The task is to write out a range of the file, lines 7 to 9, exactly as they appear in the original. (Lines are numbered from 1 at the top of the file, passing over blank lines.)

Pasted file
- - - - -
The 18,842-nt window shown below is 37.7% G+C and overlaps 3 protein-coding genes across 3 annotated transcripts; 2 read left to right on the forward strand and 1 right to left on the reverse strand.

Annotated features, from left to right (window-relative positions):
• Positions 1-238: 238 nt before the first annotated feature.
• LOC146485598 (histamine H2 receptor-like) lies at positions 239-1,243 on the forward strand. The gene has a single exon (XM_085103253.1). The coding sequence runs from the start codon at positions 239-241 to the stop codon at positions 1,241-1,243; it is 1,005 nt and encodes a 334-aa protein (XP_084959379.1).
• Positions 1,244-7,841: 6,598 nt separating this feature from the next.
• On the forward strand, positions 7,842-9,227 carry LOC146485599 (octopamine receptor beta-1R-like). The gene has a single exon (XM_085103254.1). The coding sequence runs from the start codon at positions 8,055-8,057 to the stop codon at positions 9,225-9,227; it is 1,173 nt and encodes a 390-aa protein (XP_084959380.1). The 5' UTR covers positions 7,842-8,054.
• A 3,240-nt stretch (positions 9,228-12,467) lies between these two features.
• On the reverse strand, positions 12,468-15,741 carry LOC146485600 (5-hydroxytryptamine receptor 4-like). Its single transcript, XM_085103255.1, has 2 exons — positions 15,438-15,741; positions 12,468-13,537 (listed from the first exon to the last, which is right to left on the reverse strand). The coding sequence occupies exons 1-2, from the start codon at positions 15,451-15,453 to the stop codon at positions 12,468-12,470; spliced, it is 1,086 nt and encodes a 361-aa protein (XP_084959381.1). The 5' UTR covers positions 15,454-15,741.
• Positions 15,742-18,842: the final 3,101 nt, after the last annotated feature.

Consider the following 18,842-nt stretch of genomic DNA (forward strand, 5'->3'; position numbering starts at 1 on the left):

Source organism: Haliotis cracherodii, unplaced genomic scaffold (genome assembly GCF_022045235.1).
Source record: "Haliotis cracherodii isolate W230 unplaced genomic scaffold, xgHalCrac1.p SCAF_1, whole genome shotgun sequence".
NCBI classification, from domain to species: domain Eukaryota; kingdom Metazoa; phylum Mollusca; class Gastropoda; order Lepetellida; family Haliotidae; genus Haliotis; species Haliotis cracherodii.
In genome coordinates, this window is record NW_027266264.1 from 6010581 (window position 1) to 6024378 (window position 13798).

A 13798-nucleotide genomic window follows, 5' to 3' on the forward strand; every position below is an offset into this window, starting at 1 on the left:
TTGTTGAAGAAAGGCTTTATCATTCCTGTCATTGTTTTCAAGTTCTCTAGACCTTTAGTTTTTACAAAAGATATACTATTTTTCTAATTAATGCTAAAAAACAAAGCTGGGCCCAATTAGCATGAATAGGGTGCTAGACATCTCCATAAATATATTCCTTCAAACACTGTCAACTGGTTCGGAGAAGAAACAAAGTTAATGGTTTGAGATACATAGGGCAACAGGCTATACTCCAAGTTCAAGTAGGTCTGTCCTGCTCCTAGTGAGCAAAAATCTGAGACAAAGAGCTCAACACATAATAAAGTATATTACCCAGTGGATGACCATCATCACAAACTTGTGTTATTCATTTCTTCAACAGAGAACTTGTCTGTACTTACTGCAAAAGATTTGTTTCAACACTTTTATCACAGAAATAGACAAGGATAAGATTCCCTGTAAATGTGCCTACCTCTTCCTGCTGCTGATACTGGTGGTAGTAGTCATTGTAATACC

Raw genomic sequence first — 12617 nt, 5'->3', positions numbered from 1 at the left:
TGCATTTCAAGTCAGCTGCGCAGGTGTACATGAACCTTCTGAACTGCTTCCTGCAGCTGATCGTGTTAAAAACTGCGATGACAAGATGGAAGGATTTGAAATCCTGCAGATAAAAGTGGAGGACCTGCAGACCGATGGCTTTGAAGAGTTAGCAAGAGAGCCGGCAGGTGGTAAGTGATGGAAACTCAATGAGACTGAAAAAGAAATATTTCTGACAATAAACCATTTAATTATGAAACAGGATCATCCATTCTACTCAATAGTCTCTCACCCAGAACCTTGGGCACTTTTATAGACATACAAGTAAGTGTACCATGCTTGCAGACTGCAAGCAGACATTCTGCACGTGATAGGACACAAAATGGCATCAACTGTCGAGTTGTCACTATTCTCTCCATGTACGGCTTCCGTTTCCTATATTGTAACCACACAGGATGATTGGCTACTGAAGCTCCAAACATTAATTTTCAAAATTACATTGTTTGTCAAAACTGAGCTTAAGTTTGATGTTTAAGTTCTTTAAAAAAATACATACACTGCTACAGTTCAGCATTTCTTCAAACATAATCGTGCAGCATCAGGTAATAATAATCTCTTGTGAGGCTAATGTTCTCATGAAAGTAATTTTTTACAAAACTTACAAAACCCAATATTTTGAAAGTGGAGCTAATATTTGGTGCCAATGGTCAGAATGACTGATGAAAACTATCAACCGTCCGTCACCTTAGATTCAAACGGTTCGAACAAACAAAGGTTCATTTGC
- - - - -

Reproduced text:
• A 3,240-nt stretch (positions 9,228-12,467) lies between these two features.
• On the reverse strand, positions 12,468-15,741 carry LOC146485600 (5-hydroxytryptamine receptor 4-like). Its single transcript, XM_085103255.1, has 2 exons — positions 15,438-15,741; positions 12,468-13,537 (listed from the first exon to the last, which is right to left on the reverse strand). The coding sequence occupies exons 1-2, from the start codon at positions 15,451-15,453 to the stop codon at positions 12,468-12,470; spliced, it is 1,086 nt and encodes a 361-aa protein (XP_084959381.1). The 5' UTR covers positions 15,454-15,741.
• Positions 15,742-18,842: the final 3,101 nt, after the last annotated feature.